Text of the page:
The Villi Pohjola strip drove me more into the world of comics. I grabbed this opportunity, believing that maybe this might work for me after all.

Luxi: I suppose it's been a good learning process to be able to work for a newspaper like Aamulehti and draw comics a different way?

J-P: Yes, indeed. Back in the day when I was just drawing for fun, I made more conceptual comics, not a strip at all. It's been an educational journey for me to learn to draw strip comics as well. Looking back, the first three years of comic strips for Aamulehti weren't that good at all. I am "almost" ashamed of them nowadays, haha!

Luxi: As you have now drawn cartoons for years, I would like to ask you which things define a good cartoon?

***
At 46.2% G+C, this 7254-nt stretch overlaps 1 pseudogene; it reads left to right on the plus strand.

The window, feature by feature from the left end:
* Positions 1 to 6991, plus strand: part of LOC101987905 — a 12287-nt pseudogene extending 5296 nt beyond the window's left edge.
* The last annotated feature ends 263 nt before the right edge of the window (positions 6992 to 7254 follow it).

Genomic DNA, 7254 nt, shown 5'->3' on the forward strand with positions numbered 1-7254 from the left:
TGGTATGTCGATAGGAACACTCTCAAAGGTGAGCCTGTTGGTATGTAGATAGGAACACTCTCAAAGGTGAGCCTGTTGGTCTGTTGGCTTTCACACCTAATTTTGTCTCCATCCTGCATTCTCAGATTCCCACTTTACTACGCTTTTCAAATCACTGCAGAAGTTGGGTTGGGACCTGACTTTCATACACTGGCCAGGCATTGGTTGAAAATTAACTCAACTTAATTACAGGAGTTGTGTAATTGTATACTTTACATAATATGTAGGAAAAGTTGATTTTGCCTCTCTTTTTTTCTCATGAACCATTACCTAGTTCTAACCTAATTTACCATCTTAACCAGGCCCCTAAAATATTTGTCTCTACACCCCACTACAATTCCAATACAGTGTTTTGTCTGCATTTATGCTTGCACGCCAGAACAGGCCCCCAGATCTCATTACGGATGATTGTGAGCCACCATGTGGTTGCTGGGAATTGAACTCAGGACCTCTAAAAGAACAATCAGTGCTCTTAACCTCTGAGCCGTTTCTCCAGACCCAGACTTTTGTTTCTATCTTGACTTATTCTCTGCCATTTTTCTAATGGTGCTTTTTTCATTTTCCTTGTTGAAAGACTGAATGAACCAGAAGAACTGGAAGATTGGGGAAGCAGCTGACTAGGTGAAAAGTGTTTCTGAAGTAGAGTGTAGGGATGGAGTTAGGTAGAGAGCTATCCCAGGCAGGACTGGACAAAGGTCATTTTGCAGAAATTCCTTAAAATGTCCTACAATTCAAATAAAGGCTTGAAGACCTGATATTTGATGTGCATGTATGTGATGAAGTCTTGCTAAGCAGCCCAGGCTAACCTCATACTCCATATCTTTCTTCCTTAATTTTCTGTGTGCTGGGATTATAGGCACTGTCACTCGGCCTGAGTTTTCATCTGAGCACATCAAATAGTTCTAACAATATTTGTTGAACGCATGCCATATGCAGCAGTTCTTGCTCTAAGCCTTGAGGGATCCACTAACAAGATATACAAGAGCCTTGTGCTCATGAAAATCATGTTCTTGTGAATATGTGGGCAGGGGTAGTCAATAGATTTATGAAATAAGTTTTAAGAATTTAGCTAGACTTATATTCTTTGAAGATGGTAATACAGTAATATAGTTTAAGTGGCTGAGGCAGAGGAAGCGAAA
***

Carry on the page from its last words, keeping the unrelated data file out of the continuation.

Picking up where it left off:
J-P: In my opinion, there must be an element in a cartoon that moves me one way or the other, either in my brain or in my heart, giving me some strong sense in myself. I may feel good when reading them or I laugh at them or am (deeply) moved about them or they make people think deeper. I myself try to get all these elements through comics, if possible. I also know by heart what kind of reactions comics might cause when I draw them. I also did a comic strip called Puskaradio in a Finnish magazine called Journalisti earlier (2009-2013) and tried to include many elements into it, as much as I could. This comic strip had its own punchline, but I also included a lot of extra elements into it. People with enough wits are able to grasp different things in this particular cartoon. At times it all felt that I did it in an unnecessarily anal way.